April 15 (Reuters) - The National Basketball Association has not yet decided whether to move the 2017 All-Star Game out of Charlotte in reaction to a state law that has been decried as discriminatory against the lesbian, gay, bisexual and transgender community, Commissioner Adam Silver said on Friday.
Some of the world’s top entertainers have canceled shows in North Carolina as a result of a law barring transgender people from choosing restrooms consistent with their gender identity.
Cirque du Soleil said on Friday it was canceling shows in North Carolina over the law, which it called discriminatory.
“The current state of the law is problematic for the league but we’re not making any announcements now,” Silver told a news conference after a two-day NBA board of governors meeting in New York. “We can be most constructive by working with the elected officials to effect change.”
Silver said the fact that the NBA has a team, the playoff-bound Charlotte Bobcats, based in North Carolina made the decision complicated.
He said it would send mixed messages if the NBA pulled the All-Star Game, which generates millions of dollars for the host city, from Charlotte but went ahead and held playoff games there later this month.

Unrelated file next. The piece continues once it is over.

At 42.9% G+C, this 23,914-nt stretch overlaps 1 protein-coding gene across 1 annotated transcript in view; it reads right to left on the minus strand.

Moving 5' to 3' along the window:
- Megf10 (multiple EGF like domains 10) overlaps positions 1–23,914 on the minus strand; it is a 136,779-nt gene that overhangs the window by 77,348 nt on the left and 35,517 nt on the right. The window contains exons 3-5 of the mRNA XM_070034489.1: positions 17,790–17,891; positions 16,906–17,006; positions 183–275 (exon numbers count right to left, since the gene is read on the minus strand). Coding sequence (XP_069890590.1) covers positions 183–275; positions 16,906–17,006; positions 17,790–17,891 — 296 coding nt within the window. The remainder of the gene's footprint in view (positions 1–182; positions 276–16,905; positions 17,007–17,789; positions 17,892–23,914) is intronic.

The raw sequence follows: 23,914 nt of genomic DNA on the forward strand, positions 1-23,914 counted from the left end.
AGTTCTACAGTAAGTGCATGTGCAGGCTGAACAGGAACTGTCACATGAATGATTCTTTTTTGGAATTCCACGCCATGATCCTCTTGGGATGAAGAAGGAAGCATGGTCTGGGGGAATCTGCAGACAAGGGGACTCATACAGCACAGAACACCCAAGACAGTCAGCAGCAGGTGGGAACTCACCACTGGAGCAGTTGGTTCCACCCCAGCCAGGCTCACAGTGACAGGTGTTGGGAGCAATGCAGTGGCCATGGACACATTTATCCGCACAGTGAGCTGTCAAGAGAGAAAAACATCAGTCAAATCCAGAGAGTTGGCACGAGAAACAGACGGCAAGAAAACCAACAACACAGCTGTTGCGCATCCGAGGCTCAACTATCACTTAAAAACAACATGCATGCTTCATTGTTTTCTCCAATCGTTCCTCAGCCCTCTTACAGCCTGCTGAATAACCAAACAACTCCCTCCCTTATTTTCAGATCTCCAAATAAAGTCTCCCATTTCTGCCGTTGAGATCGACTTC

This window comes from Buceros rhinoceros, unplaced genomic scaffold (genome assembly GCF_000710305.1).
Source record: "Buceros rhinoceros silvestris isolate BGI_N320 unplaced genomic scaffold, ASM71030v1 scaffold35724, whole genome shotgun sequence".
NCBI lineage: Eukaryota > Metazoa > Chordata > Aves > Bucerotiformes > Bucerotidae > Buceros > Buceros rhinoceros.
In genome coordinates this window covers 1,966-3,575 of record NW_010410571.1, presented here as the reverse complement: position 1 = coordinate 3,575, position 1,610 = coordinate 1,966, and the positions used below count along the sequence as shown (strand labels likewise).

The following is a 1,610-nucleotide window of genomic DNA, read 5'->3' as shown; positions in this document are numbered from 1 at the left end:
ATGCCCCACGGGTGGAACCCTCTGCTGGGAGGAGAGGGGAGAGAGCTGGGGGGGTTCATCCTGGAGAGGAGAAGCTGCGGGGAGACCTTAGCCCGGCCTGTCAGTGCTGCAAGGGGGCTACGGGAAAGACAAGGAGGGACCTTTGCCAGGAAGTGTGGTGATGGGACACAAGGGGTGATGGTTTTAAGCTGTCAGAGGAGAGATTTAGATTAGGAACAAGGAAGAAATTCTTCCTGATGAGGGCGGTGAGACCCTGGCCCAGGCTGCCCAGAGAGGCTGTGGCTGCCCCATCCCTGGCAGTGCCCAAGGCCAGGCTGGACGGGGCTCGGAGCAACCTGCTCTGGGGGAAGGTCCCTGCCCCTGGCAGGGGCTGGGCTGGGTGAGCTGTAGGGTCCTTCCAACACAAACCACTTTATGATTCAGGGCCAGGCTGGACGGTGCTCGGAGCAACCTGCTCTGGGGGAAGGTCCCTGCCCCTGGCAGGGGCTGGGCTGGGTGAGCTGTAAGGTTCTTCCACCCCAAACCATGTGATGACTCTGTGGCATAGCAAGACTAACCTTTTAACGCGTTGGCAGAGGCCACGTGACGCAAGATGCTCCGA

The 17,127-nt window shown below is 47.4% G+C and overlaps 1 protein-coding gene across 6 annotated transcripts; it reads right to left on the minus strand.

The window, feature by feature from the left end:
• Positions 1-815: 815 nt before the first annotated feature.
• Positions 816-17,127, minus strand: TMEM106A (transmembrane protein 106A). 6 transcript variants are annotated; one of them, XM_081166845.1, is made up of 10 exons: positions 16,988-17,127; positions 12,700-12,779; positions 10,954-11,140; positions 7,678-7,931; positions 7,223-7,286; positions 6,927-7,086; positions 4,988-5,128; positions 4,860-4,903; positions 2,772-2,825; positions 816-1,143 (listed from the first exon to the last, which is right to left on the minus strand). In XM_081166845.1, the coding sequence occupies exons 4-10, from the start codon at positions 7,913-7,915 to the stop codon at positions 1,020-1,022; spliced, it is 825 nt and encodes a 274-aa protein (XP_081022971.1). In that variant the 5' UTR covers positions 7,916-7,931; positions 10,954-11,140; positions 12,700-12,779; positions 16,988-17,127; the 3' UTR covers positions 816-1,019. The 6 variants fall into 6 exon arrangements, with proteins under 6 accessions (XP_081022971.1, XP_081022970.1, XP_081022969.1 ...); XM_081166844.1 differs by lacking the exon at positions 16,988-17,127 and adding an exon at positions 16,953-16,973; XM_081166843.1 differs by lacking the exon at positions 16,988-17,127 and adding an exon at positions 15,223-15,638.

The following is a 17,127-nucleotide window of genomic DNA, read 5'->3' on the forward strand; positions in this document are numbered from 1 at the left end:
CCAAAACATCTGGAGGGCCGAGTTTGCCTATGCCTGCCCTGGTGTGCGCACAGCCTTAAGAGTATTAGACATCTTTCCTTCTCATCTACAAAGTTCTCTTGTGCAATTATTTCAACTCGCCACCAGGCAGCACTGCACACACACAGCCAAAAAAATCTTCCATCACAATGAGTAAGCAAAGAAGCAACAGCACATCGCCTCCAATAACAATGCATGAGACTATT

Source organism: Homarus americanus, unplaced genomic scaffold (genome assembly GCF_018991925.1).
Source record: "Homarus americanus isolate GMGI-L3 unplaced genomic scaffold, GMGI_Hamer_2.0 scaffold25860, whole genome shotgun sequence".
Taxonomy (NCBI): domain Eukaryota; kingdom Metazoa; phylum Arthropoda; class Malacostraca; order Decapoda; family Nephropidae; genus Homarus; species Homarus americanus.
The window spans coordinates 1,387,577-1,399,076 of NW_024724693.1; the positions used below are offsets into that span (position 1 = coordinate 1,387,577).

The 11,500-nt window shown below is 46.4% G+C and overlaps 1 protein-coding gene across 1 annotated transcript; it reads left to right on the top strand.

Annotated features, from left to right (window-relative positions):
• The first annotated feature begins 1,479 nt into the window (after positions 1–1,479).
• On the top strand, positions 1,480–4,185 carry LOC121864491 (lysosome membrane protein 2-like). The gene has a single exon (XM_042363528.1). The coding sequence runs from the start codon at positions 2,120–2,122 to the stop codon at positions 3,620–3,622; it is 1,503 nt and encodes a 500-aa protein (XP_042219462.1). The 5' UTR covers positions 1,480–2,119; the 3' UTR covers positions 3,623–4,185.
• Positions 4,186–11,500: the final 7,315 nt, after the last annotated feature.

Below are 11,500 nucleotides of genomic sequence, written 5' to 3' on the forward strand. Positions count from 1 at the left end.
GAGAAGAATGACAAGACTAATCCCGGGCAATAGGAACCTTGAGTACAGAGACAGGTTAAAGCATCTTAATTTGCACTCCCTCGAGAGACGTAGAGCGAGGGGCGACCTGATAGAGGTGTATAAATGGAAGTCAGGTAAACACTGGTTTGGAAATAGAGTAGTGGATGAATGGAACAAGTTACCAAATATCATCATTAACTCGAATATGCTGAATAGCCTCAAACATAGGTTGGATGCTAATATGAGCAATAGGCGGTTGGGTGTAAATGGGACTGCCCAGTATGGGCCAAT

When the legislation was passed in March the NBA called it “discriminatory” and said it did not know what effect it would have on its ability to successfully host the midseason showcase in Charlotte.
Following the owners meeting Silver expressed some of the issues the league could face.
“Even if the NBA were to move in essence blindly forward and say we’ll play our All-Star Game regardless of the state of the law in North Carolina, we’re impacted by the entertainment community because of the performers that appear at our All-Star Game,” Silver said.
“We have hundreds of vendors that supply services, thousands of guests coming to North Carolina for our All-Star Game and I’ve heard from many of those constituents, many CEOs of those companies have already been outspoken about this law.”
Silver also said the NBA’s decision not to give North Carolina an ultimatum was not a show of support for the law.
“The message is not that somehow the current state of affairs is OK for the league. Let me be clear, the current state of the law is problematic for the NBA,” said Silver.
“We’re better off in many ways behind close doors, working towards what should be the appropriate resolution, which is a change in the law.” (Reporting by Frank Pingue; Editing by Toni Reinhold)